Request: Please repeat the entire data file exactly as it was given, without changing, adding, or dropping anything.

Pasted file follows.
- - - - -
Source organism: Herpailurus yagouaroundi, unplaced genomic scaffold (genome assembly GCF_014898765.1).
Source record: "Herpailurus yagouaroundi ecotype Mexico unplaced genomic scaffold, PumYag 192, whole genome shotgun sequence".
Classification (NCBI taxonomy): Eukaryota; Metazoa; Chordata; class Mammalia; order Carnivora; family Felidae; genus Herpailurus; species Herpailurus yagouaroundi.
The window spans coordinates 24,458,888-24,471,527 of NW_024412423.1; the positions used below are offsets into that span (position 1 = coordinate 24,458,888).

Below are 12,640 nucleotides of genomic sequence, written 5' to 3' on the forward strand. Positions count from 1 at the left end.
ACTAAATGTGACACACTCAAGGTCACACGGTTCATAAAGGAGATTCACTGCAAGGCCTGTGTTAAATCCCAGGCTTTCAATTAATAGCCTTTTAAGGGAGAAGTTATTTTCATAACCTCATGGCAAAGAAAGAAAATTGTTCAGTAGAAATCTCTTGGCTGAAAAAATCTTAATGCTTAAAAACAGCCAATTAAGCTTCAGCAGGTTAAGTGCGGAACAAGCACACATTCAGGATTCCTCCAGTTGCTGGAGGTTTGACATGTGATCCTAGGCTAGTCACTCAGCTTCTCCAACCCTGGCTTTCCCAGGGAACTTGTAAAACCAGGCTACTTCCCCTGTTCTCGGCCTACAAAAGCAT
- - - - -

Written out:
Source organism: Herpailurus yagouaroundi, unplaced genomic scaffold (genome assembly GCF_014898765.1).
Source record: "Herpailurus yagouaroundi ecotype Mexico unplaced genomic scaffold, PumYag 192, whole genome shotgun sequence".
Classification (NCBI taxonomy): Eukaryota; Metazoa; Chordata; class Mammalia; order Carnivora; family Felidae; genus Herpailurus; species Herpailurus yagouaroundi.
The window spans coordinates 24,458,888-24,471,527 of NW_024412423.1; the positions used below are offsets into that span (position 1 = coordinate 24,458,888).

Below are 12,640 nucleotides of genomic sequence, written 5' to 3' on the forward strand. Positions count from 1 at the left end.
ACTAAATGTGACACACTCAAGGTCACACGGTTCATAAAGGAGATTCACTGCAAGGCCTGTGTTAAATCCCAGGCTTTCAATTAATAGCCTTTTAAGGGAGAAGTTATTTTCATAACCTCATGGCAAAGAAAGAAAATTGTTCAGTAGAAATCTCTTGGCTGAAAAAATCTTAATGCTTAAAAACAGCCAATTAAGCTTCAGCAGGTTAAGTGCGGAACAAGCACACATTCAGGATTCCTCCAGTTGCTGGAGGTTTGACATGTGATCCTAGGCTAGTCACTCAGCTTCTCCAACCCTGGCTTTCCCAGGGAACTTGTAAAACCAGGCTACTTCCCCTGTTCTCGGCCTACAAAAGCAT